In the clear cold of this morning’s dimness, I find the hose frozen. Instead of running the water into the horses’ tub, I fill my bucket at the hydrant and carry it across the yard. Three trips are enough for the fill. There’ll probably be a skim of ice across the surface by the time the horses want their first drink of the day. That should melt away by mid-morning, though.
There is extra work in the way we’re handling things now: putting the geldings into the small paddock at night with access to the shed and feeding them there, returning them to the larger pasture during the day, having to have water at both places, time for the transfer from one place to the other before we leave for work in the morning and doing it again in the dark after we get home. It’s made a bit more trouble with the freezing each night.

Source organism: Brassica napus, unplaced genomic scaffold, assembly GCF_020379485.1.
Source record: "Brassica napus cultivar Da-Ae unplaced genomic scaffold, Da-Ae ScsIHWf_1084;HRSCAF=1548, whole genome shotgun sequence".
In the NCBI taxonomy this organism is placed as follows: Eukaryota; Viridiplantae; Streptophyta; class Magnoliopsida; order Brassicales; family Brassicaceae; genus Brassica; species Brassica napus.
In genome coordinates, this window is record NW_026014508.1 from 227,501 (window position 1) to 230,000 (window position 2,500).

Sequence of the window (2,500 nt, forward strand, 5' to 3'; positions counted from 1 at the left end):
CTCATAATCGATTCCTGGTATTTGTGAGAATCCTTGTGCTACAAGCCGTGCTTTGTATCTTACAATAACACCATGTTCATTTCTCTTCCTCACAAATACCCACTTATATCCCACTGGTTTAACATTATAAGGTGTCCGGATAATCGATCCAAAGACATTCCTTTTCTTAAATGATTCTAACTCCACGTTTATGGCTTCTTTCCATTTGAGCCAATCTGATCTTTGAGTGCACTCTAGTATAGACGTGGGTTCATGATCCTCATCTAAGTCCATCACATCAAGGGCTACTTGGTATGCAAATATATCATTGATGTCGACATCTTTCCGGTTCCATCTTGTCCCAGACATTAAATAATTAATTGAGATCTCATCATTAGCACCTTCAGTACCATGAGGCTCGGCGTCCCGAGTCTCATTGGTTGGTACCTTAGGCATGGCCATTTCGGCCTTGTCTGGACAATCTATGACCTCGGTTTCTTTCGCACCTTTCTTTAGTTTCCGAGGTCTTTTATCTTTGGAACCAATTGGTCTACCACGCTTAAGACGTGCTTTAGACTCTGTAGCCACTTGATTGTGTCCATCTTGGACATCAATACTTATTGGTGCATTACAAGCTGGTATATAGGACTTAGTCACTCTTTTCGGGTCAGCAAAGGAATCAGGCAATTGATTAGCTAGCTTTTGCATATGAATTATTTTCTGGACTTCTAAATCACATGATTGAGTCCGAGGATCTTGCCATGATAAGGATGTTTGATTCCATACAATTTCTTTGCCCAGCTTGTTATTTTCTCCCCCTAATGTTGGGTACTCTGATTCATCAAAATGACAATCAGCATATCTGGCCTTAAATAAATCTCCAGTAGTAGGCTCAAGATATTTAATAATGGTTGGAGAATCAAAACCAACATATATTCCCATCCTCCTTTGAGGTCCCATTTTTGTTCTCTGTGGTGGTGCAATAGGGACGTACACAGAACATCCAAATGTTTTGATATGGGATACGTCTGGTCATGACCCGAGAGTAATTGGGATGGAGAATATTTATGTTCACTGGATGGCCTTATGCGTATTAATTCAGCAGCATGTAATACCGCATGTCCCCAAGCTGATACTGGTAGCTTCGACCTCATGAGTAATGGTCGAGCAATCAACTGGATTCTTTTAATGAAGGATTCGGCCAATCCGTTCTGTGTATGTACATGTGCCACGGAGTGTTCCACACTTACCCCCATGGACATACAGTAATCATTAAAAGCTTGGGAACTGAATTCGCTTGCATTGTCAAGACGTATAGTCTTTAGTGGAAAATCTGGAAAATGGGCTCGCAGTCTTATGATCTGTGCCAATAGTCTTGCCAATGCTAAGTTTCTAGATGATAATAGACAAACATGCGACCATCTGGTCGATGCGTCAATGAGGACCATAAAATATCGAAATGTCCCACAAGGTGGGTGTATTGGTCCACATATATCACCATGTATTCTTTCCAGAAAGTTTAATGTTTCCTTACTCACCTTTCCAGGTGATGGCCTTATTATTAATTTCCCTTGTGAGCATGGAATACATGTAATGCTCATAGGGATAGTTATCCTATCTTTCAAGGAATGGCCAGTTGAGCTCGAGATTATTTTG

For now, I do this, mindful of the horses’ preference for more room to move about and for grazing on fresh grass and my preference for not buying more hay than we have to buy. A few more mornings of hauling water bucket by bucket and I will have to re-evaluate my preferences. That’s the way it is with cost analysis: time versus cash, effort versus convenience, work versus rewards.
I’m not sure how this is going to turn out for the horses. I doubt that they’ve given it much thought. Whether it’s faith or obliviousness, I’m sure they’re trusting the same hands that have taken care of them so far will continue to do so.
That’s what I’m doing.